Researchers have discovered an important role for an enzyme called carnitine acetyltransferase (CrAT) in regulating fuel selection under different nutritional conditions. CrAT is located in mitochondria, the structures in cells that extract energy from a variety of fuel sources. Glucose is their primary fuel, but mitochondria can switch to burning fat when glucose levels are low, such as during a fast. Previous research showed that the mitochondria of people with type 2 diabetes are not as adept as those of healthy people when it comes time to switch back to using glucose following a meal—and also suggested that the reason may relate to a problem with CrAT. The major function of CrAT is to catalyze the transfer of the “acetyl” portion of a molecule called acetyl-CoA to an essential nutrient called carnitine. Unlike CoA, carnitine can take acetyl groups out of the mitochondria. This is important, because acetyl-CoA is a major by product of mitochondrial energy production, and, if it accumulates, it can interfere with the work of other mitochondrial enzymes, including those involved in glucose metabolism. The new research explores the role of CrAT in metabolism, and helps explain why fuel switching is reduced in people with type 2 diabetes.
The researchers genetically engineered mice to lack CrAT in their muscles, finding that such animals became insulin resistant and had high blood glucose levels, two conditions associated with prediabetes and diabetes. These results suggested that CrAT was playing a role in regulating metabolism. Experiments on mitochondria isolated from the animals’ muscles showed that they burn more fat than do normal mitochondria, but were impaired in their ability to switch to burning glucose. The researchers found that experimentally reducing CrAT activity in laboratory cultures of human muscle cells had similar effects to those observed in mice without CrAT, reducing capacity to switch from using fats to using glucose for cellular fuel. Because people with type 2 diabetes have a defect in fuel switching, the researchers hypothesized that people with the disease may have reduced levels of CrAT in their muscles. Indeed, they found that muscles of people with type 2 diabetes seem to make less CrAT than those of people without the disease. Other experiments suggested that loss of CrAT led to the expected build up of acetyl-CoA, apparently inhibiting enzymes that are important in glucose metabolism and thus preventing fuel switching to glucose. These observations suggested that it might be possible to help cells of people with type 2 diabetes get rid of the excess acetyl CoA by providing supplementary carnitine, the nutrient to which CrAT transfers the acetyl group, and thus making it easier for the enzyme to do its job. The researchers tested this approach in a pilot study in older people with modestly elevated blood glucose levels who were given carnitine supplements for 6 months. Insulin sensitivity improved, and the activity of a cellular enzyme involved in glucose metabolism increased, suggesting that carnitine supplementation may help promote fuel switching to glucose. These results confirm that CrAT is an important regulator in transitioning between glucose and fat metabolism. The preliminary results in the human pilot study, if confirmed through placebo-controlled trials, suggest that carnitine supplementation or other strategies to target CrAT may prove to be viable therapeutic approaches to treatment or prevention of type 2 diabetes.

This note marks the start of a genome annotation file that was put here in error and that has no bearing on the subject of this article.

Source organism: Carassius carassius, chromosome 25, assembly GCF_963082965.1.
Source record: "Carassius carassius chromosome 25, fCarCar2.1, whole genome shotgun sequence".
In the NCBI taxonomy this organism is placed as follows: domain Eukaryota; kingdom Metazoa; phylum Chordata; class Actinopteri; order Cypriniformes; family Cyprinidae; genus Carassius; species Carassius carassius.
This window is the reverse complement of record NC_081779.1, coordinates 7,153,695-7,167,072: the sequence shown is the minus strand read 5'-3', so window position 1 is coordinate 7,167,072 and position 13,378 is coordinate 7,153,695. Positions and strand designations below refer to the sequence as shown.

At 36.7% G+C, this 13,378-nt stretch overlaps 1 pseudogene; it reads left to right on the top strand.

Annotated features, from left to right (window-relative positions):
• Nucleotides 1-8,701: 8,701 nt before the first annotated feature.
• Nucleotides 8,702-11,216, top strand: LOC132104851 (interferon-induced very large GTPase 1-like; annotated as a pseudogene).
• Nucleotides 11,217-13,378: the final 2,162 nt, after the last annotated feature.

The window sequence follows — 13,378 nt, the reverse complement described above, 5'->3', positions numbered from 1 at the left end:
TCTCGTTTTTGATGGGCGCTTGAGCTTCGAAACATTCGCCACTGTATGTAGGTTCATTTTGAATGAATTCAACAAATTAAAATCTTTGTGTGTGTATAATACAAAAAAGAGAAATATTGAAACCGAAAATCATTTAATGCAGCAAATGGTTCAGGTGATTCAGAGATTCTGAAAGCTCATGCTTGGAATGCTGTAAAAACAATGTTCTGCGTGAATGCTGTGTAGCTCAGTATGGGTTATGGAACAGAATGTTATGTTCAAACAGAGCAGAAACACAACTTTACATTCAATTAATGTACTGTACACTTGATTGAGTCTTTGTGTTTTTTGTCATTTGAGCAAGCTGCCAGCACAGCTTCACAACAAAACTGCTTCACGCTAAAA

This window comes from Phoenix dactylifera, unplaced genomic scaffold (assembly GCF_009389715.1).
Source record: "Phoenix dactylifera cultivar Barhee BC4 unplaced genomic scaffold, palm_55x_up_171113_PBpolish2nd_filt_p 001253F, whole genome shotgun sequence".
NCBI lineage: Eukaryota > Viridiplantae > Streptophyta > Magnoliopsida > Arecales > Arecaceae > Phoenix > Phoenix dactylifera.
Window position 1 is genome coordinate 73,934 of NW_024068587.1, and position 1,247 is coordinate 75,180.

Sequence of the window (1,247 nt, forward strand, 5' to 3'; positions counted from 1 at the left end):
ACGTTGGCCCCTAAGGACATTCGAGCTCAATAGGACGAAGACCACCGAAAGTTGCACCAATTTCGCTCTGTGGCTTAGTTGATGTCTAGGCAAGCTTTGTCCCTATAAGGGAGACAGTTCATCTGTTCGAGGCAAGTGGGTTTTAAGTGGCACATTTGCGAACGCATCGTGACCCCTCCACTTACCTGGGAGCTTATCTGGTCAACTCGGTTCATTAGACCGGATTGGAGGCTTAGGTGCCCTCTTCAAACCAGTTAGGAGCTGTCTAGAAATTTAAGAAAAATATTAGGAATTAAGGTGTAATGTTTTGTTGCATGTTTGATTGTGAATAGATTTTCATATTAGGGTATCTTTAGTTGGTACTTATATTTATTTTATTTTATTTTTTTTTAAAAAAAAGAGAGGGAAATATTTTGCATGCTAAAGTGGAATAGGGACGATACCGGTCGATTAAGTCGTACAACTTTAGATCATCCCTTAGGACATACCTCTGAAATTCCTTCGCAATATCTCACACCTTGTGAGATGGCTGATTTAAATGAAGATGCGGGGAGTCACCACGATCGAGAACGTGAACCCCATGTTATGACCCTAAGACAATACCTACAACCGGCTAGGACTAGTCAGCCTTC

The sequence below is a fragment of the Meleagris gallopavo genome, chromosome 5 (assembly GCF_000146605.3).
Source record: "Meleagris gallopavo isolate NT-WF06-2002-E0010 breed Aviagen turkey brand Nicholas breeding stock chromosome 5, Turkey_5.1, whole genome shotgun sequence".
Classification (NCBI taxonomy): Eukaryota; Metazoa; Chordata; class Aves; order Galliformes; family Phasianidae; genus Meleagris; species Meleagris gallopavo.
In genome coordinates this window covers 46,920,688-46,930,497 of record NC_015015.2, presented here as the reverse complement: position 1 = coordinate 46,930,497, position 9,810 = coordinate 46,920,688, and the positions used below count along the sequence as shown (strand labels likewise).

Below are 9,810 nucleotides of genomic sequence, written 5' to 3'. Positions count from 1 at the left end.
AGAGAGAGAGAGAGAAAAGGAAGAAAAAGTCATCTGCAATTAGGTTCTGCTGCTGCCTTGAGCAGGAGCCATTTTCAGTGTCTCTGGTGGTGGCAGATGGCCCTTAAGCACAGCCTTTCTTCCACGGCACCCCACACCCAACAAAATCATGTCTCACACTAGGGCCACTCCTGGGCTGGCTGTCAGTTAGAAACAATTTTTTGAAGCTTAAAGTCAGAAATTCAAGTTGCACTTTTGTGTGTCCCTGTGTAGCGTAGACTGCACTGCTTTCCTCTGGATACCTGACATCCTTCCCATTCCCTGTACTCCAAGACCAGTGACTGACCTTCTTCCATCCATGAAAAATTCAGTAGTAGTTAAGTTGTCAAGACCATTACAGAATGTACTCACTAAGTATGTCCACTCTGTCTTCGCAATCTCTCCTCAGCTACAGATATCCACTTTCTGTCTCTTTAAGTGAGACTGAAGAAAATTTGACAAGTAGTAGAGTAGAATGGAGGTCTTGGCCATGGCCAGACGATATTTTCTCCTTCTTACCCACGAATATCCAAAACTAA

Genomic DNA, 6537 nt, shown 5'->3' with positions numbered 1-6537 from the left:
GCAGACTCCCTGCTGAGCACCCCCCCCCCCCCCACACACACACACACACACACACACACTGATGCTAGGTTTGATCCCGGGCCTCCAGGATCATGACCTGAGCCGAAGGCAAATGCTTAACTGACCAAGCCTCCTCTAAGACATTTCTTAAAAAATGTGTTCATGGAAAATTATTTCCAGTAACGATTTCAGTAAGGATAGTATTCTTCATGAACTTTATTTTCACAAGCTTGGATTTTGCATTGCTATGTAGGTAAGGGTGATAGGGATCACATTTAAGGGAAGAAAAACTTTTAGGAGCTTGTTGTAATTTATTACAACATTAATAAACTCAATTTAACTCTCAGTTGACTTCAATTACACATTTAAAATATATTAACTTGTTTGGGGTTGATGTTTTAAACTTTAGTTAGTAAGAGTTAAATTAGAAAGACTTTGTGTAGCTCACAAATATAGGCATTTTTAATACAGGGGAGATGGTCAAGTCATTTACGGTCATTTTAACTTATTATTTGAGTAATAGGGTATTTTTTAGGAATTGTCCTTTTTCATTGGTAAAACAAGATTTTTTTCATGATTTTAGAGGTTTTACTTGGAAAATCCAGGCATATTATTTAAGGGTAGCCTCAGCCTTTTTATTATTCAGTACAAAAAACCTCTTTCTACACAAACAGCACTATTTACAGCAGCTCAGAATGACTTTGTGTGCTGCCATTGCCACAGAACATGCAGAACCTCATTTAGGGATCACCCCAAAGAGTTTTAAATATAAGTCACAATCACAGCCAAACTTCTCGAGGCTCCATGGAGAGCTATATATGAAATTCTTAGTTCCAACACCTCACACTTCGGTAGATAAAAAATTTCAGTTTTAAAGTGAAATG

Muoio DM, Noland RC, Kovalik JP, et al. Muscle-specific deletion of carnitine acetyltransferase compromises glucose tolerance and metabolic flexibility. Cell Metab 15: 764-777, 2012.